The Solicitor-General: As I said, we rely on countries that have such a link to deal with the matter first. The ICC is then there as a back stop. We believe that the notions of nationality and residence provide those links. We do not consider that mere presence provides a sufficient nexus. The fact that we are taking jurisdiction over residents rather than those present does not mean that those individuals not resident are able to remain in the UK with impunity. While they are present in the UK, they are still liable to arrest and surrender to the ICC and to extradition to another state with jurisdiction over them. We have considered the issues of jurisdiction at great length and we are convinced that the approach that we now advocate leaves no room for the UK to become a safe haven for war criminals.
Mr. Maclennan: I accept what the Solicitor-General says about the UK not being a safe haven for war criminals, but it could be a place where they at least enjoy a rather pleasant holiday.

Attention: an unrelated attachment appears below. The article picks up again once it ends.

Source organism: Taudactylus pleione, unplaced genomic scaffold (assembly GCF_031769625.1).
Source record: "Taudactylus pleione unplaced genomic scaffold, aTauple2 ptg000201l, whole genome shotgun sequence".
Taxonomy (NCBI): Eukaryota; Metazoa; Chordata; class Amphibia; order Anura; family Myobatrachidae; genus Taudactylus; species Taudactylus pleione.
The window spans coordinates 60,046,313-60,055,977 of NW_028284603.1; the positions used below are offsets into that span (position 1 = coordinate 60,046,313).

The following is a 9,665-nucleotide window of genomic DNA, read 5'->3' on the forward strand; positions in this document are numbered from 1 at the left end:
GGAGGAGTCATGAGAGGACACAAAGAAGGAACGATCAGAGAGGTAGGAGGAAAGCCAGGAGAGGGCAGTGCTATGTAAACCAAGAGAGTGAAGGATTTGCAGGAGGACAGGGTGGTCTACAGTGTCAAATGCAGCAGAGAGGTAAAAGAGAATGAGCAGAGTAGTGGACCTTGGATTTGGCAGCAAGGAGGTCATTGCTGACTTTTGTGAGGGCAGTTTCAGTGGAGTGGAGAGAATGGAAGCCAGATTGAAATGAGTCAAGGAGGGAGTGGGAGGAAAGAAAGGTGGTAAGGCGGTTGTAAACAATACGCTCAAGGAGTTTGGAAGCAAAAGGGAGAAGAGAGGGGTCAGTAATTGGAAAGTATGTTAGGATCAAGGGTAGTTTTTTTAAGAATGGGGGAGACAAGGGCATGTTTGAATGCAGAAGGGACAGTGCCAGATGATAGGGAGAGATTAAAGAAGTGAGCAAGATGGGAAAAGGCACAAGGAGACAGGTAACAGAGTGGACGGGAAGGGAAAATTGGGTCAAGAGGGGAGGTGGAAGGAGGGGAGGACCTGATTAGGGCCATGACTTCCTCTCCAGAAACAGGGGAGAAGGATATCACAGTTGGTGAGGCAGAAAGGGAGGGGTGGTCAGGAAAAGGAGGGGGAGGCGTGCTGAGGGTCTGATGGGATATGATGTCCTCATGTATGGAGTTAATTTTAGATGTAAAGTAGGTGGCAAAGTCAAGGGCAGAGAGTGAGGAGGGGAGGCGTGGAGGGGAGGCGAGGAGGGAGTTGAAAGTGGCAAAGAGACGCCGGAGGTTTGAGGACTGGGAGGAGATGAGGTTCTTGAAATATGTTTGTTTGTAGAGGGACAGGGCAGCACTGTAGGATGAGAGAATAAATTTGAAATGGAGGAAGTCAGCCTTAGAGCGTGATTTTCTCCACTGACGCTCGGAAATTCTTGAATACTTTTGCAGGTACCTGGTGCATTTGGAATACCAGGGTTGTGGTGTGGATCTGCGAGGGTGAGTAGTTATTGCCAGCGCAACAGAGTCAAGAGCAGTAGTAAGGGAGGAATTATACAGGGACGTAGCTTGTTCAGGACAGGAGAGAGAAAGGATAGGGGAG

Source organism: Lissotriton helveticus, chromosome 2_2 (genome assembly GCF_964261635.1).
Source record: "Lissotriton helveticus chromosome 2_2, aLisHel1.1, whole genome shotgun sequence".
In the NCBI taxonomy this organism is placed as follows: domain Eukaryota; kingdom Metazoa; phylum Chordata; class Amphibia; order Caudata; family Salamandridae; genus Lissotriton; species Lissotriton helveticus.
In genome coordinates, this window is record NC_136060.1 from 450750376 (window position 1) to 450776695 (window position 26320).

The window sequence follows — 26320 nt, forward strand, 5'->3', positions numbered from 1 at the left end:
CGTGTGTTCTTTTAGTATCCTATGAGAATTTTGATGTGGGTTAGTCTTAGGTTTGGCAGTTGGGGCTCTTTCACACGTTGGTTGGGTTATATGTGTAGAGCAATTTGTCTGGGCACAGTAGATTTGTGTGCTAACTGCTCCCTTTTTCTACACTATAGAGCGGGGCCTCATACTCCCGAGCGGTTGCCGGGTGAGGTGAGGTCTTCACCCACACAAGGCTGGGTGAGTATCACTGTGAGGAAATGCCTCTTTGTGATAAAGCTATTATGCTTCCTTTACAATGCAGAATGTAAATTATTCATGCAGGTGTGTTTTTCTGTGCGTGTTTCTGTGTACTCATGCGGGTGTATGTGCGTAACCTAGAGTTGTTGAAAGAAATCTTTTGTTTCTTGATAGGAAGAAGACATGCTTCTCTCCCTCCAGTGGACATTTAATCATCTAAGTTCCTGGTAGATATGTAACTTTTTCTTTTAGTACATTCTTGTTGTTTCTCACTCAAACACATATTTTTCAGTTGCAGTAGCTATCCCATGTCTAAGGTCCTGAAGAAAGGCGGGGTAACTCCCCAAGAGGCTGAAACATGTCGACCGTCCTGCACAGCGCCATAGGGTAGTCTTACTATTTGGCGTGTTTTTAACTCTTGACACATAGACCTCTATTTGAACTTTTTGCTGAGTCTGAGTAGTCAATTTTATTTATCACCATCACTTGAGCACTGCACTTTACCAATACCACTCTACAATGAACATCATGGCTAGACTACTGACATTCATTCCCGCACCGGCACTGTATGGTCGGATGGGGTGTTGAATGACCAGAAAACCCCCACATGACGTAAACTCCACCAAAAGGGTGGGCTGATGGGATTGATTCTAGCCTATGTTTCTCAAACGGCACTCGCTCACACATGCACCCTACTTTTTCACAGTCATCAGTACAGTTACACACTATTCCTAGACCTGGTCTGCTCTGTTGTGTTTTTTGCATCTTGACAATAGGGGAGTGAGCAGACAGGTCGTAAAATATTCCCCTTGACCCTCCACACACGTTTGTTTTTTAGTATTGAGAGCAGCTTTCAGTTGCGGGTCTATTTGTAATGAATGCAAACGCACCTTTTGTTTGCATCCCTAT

The Solicitor-General: The right hon. Gentleman has raised the issue of residence. What does the term ``residence'' mean? It is not a status, and it can be neither permanent nor exclusive. I appreciate that it involves uncertainty. However, that very uncertainty will dissuade war criminals from coming to this jurisdiction out of fear that the flexibility of the term may result in their being caught by it. We also take the view that if we tried to spell out the indicia of residence in the Bill we would almost certainly leave gaps, which would defeat our purpose.
My hon. Friend the Member for Bethnal Green and Bow (Ms King) asked what we will be able to do about middle-ranking persons who are here. Article 14 of the Rome statute clearly provides that we can refer such matters to the ICC, and our approach will be to co-operate with the ICCor, if another state requests it, to extradite persons to the other jurisdiction concerned.
In summary, we have a three-pronged strategy. First, the ICC can request arrest and surrender. Secondly, if persons are resident here we can bring prosecutions. Thirdly, if a state with jurisdiction sought extradition we would consider it in the normal way. That is a strong regime that will send a powerful message of deterrence that the United Kingdom is not a place where war criminals may seek to evade the reach of the law.
|©Parliamentary copyright 2001||Prepared 3 May 2001|